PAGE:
Six Sigma Overview

Objectives To know what “Six Sigma” means
To be able to explain the meaning of Six Sigma as a measure of a product’s ability to meet customer requirements To be able to explain the meaning of Six Sigma as a change initiative in a business

1

Comprehend Business Objectives/Priorities. Objectives for this session
To gain a high-level understanding of Six Sigma and the EMC approach to Six Sigma To walk out with an understanding of what is required to write a good project definition to assist your candidates to have a clearly defined project before attending Week 1 training. To ensure a common understanding of basic tools and concepts used in Six Sigma training To clarify what is expected from you as champions and management to foster this cultural change in using these tools in our day to day business.

2

Does Your Company Need Six Sigma?
Does Your Company
Believe zero-defect goals are neither realistic nor achievable? Have 10 times the number of suppliers required to run the business? Have 5 to 10% of its clients dissatisfied with the product, the sales organization, or the service you’ve provided? Have customers who will not recommend that others purchase your goods or services? Quantify profitability and growth? Deliver new products to the market?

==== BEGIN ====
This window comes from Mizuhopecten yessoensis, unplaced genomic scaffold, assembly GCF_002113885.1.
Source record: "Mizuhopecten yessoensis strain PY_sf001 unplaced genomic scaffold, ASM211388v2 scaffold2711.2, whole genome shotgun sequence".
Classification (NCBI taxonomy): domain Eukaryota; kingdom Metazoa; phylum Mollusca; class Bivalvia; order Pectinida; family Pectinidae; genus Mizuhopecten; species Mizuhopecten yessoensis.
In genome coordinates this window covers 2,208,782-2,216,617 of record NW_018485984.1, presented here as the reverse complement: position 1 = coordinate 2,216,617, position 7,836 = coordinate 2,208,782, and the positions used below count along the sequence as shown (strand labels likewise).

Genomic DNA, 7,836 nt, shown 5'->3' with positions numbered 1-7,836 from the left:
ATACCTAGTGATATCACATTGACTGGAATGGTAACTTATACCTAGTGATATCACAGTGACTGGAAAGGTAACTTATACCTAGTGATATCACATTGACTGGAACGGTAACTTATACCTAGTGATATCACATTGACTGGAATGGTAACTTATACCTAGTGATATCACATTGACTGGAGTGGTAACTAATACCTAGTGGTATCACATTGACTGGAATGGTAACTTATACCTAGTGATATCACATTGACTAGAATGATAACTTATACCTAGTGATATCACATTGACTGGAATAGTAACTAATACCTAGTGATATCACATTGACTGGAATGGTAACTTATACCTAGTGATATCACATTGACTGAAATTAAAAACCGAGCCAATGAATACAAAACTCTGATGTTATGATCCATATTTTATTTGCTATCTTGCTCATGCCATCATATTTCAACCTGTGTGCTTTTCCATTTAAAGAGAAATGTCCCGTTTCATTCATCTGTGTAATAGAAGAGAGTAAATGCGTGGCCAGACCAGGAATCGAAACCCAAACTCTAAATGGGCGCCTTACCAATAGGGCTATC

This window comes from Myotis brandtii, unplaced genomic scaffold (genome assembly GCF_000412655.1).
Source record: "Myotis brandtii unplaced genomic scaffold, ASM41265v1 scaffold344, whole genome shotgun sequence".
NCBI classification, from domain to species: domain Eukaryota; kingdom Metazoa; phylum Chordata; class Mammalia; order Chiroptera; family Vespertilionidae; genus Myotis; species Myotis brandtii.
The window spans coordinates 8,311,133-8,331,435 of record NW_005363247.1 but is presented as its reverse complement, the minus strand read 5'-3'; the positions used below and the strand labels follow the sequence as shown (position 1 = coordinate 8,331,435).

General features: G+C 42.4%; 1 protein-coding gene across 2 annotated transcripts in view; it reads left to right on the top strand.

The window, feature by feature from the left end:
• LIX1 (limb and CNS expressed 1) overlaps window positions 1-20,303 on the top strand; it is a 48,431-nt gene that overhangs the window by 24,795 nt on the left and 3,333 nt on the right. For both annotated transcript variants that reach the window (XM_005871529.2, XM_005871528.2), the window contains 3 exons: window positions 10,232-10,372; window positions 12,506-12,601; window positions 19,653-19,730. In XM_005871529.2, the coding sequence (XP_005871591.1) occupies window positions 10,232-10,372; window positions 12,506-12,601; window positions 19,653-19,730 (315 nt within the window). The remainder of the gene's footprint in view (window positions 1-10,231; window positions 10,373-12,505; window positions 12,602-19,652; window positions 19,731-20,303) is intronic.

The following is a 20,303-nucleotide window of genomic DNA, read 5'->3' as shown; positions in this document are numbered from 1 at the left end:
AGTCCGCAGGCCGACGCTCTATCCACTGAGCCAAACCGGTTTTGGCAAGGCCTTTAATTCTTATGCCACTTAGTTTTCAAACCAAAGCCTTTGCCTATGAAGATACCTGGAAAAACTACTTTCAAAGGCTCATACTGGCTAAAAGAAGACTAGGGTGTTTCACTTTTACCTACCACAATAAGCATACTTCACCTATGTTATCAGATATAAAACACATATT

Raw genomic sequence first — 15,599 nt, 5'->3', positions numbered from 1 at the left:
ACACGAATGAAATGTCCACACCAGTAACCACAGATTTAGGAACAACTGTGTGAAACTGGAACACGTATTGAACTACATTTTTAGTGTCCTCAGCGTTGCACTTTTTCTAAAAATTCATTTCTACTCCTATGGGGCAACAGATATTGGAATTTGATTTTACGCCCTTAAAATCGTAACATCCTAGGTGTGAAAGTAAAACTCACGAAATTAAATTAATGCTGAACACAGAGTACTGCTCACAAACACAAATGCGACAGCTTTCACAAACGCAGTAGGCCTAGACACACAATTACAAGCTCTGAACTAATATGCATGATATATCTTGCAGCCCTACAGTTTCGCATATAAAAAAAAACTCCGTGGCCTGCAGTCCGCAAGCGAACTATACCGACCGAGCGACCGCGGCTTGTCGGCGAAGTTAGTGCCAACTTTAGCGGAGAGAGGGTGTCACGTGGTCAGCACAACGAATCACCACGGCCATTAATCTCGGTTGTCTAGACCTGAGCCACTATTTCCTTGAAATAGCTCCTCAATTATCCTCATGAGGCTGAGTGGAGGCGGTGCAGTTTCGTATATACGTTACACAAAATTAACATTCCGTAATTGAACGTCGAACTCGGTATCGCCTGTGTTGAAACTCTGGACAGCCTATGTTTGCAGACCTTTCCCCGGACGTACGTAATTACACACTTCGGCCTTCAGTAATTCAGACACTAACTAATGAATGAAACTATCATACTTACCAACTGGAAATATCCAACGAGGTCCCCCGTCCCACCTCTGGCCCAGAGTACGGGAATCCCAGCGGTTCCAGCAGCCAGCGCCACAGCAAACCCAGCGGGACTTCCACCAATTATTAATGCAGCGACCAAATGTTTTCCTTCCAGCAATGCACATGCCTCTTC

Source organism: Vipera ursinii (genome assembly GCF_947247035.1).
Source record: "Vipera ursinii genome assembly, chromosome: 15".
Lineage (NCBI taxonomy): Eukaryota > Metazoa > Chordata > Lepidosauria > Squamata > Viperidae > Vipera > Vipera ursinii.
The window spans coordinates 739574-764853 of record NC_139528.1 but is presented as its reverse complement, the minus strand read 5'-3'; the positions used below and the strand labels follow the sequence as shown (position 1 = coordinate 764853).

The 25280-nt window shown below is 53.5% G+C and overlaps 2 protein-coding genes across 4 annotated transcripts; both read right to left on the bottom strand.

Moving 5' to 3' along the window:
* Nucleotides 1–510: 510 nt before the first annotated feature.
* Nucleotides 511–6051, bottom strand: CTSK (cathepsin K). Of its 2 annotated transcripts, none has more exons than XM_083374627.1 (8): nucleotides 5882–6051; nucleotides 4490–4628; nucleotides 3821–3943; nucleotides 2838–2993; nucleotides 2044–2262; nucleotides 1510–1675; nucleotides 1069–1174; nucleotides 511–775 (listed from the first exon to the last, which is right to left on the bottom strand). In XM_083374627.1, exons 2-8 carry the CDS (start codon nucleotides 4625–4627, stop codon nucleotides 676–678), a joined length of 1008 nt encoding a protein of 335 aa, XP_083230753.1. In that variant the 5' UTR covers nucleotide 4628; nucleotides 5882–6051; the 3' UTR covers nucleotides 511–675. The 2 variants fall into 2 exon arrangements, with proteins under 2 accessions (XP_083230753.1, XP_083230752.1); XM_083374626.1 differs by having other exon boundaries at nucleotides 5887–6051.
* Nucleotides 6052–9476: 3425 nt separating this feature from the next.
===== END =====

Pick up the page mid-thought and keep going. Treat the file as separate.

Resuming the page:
(continued)
3

Does Your Company Need Six Sigma? -cont.
Does Your Company Continually implement price reductions for current products? Have an increasing number of competitors? Spend a high % of sales dollars on repairing or reworking a product before it ships?

4

Does Your Company Need Six Sigma? -cont.
Does Your Company -

Have a magician in your organization?

5

Six Sigma Objectives